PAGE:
Responses from young readers on the topic of singleness of purpose
When I came into the program at the age of eighteen, I didn't know what singleness of purpose was. Come to think of it, the only thing I knew was how to get drunk. I was scared, lonely, and didn't know what to expect. But people in the program started to give me hope that I could stay sober. I couldn't believe that these people wanted to help me and didn't want anything in return.
People in the program who were ten, twenty years older than myself would take me out with them for ice cream or coffee after the meeting. Believe it or not, I had just as much fun with these older guys as I did with guys my own age. They showed me the path to sobriety and convinced me that I was worth something in this world today.
Now, five years later, it is my job to keep our singleness of purpose alive. The way I see it, singleness of purpose is to carry the message to the still suffering alcoholic who needs help like I needed help.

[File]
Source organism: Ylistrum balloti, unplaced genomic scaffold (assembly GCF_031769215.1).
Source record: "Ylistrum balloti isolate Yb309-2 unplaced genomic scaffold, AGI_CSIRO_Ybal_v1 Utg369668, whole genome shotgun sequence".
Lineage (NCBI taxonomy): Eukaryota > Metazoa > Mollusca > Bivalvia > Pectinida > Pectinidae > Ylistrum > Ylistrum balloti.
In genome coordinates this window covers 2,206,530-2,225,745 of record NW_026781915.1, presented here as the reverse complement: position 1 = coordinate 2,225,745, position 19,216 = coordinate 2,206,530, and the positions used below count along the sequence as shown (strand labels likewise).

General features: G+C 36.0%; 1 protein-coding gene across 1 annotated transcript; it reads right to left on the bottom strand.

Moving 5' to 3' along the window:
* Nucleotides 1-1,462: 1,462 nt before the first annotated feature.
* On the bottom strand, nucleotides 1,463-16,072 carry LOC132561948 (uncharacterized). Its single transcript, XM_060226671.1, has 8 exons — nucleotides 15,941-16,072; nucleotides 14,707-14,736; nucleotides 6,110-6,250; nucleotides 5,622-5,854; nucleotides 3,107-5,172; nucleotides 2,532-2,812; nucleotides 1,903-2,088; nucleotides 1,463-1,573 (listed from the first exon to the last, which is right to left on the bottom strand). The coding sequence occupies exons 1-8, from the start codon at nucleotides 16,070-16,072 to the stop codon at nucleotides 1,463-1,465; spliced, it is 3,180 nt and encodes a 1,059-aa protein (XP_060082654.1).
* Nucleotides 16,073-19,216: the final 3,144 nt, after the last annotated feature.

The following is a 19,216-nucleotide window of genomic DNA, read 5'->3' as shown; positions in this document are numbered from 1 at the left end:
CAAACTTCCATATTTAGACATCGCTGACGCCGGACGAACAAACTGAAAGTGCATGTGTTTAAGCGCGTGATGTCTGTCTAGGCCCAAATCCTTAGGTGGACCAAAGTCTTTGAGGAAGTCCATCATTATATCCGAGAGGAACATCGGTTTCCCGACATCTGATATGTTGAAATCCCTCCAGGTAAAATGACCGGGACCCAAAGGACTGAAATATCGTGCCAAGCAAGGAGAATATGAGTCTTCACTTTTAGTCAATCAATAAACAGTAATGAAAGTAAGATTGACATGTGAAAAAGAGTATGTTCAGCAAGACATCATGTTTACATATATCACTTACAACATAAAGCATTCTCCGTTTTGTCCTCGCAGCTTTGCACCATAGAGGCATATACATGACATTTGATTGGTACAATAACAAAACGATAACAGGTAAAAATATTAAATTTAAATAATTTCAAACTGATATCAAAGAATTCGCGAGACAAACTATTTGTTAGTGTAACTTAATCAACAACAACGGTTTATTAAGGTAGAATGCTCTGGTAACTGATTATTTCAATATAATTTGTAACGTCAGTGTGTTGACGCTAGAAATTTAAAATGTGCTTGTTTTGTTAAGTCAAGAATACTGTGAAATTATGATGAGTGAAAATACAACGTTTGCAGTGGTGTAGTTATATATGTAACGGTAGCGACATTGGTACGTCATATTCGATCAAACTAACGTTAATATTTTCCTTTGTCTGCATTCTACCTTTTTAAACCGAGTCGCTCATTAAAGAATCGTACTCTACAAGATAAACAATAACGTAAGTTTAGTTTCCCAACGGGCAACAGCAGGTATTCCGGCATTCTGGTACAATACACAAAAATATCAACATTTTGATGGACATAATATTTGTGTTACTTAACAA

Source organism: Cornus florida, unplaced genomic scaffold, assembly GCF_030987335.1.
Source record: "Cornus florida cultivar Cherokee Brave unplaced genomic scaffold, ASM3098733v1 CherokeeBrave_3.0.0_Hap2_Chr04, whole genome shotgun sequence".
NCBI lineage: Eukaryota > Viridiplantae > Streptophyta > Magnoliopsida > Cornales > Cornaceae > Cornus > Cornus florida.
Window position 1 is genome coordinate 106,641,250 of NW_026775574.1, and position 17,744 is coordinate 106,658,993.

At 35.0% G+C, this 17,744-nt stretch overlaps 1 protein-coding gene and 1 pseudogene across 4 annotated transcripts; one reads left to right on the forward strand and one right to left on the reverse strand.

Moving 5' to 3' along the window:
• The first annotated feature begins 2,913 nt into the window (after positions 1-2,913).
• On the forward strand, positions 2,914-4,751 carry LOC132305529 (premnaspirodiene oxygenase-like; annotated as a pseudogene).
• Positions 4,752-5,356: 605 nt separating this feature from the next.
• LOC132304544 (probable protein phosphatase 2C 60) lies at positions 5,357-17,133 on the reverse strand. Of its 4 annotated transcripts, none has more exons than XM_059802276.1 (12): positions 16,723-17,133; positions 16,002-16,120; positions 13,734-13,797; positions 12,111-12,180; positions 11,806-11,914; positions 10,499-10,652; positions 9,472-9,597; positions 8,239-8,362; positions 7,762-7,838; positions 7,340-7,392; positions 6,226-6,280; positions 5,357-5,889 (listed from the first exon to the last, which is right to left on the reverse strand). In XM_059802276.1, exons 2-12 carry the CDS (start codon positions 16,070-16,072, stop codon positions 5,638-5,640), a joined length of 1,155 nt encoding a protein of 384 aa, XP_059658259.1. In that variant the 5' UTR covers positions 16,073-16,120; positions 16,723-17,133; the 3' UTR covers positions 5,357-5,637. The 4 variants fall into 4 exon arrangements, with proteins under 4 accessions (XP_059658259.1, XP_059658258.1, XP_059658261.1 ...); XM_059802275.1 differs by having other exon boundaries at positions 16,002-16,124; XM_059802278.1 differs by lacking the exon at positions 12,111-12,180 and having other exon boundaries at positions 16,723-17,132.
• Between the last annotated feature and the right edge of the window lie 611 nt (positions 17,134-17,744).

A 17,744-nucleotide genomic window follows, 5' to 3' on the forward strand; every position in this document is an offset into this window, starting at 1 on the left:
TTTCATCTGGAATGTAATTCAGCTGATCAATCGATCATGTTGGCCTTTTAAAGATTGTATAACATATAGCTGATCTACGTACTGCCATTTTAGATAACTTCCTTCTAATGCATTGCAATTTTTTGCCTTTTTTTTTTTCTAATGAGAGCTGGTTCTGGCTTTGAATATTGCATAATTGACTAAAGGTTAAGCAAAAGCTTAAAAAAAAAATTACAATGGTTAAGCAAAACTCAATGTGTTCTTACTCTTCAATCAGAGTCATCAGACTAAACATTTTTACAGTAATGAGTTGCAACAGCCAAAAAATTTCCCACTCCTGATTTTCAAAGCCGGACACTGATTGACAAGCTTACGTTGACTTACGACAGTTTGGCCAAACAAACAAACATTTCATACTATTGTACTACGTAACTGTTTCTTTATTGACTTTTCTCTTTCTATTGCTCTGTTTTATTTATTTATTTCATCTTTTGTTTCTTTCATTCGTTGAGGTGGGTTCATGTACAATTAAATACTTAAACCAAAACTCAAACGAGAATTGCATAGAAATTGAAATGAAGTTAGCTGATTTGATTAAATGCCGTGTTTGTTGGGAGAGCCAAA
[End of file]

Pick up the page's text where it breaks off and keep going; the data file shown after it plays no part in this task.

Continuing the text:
I remember being in a meeting after my first anniversary and seeing this guy come in with a Mohawk hairdo, ripped shirt, and raggedy jeans. I said to myself, this guy is never going to make it. As the meeting was going on I was still judging him in my head. When the meeting ended, I started to feel guilty for what I was thinking about this guy I didn't even know. What would have happened to me if people had judged me and hadn't given me a chance? Would I be here today or would I still be getting drunk?
I can't honestly answer that question, but I can tell you I stopped judging that newcomer and introduced myself to him instead. From that day on, we have been best friends and I was able to help him like people helped me in the beginning.
So I always need to remember AA's singleness of purpose and have my hand out for the next person.